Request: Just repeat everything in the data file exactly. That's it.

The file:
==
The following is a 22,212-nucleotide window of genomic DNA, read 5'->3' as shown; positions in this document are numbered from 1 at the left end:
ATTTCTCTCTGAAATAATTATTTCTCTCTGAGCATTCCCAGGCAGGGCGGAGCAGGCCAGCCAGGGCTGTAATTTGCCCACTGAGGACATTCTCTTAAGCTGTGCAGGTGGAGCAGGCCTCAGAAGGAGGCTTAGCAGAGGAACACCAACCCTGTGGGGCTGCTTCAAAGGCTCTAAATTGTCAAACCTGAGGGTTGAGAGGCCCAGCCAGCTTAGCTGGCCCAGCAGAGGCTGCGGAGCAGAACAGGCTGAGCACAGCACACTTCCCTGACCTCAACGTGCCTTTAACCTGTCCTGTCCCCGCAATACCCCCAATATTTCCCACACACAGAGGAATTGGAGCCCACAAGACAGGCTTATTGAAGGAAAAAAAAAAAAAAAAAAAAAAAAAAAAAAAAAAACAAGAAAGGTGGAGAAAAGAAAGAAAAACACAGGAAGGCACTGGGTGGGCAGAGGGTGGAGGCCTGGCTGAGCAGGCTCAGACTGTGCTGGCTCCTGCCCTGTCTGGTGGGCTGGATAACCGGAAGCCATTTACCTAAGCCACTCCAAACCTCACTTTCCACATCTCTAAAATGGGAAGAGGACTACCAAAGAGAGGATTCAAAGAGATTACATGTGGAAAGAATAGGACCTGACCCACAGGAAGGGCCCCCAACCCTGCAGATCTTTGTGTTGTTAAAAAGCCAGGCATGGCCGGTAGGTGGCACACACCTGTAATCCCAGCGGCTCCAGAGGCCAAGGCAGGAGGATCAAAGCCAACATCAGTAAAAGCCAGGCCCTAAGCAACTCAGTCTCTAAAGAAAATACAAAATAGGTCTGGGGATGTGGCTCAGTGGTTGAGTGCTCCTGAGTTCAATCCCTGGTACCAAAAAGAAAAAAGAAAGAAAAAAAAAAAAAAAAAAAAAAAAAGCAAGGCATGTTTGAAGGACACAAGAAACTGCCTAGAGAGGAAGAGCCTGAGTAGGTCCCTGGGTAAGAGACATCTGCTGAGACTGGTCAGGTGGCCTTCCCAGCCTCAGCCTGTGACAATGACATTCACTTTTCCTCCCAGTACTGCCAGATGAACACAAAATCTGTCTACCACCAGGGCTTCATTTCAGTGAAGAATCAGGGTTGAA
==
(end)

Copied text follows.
The following is a 22,212-nucleotide window of genomic DNA, read 5'->3' as shown; positions in this document are numbered from 1 at the left end:
ATTTCTCTCTGAAATAATTATTTCTCTCTGAGCATTCCCAGGCAGGGCGGAGCAGGCCAGCCAGGGCTGTAATTTGCCCACTGAGGACATTCTCTTAAGCTGTGCAGGTGGAGCAGGCCTCAGAAGGAGGCTTAGCAGAGGAACACCAACCCTGTGGGGCTGCTTCAAAGGCTCTAAATTGTCAAACCTGAGGGTTGAGAGGCCCAGCCAGCTTAGCTGGCCCAGCAGAGGCTGCGGAGCAGAACAGGCTGAGCACAGCACACTTCCCTGACCTCAACGTGCCTTTAACCTGTCCTGTCCCCGCAATACCCCCAATATTTCCCACACACAGAGGAATTGGAGCCCACAAGACAGGCTTATTGAAGGAAAAAAAAAAAAAAAAAAAAAAAAAAAAAAAAAAACAAGAAAGGTGGAGAAAAGAAAGAAAAACACAGGAAGGCACTGGGTGGGCAGAGGGTGGAGGCCTGGCTGAGCAGGCTCAGACTGTGCTGGCTCCTGCCCTGTCTGGTGGGCTGGATAACCGGAAGCCATTTACCTAAGCCACTCCAAACCTCACTTTCCACATCTCTAAAATGGGAAGAGGACTACCAAAGAGAGGATTCAAAGAGATTACATGTGGAAAGAATAGGACCTGACCCACAGGAAGGGCCCCCAACCCTGCAGATCTTTGTGTTGTTAAAAAGCCAGGCATGGCCGGTAGGTGGCACACACCTGTAATCCCAGCGGCTCCAGAGGCCAAGGCAGGAGGATCAAAGCCAACATCAGTAAAAGCCAGGCCCTAAGCAACTCAGTCTCTAAAGAAAATACAAAATAGGTCTGGGGATGTGGCTCAGTGGTTGAGTGCTCCTGAGTTCAATCCCTGGTACCAAAAAGAAAAAAGAAAGAAAAAAAAAAAAAAAAAAAAAAAAAGCAAGGCATGTTTGAAGGACACAAGAAACTGCCTAGAGAGGAAGAGCCTGAGTAGGTCCCTGGGTAAGAGACATCTGCTGAGACTGGTCAGGTGGCCTTCCCAGCCTCAGCCTGTGACAATGACATTCACTTTTCCTCCCAGTACTGCCAGATGAACACAAAATCTGTCTACCACCAGGGCTTCATTTCAGTGAAGAATCAGGGTTGAA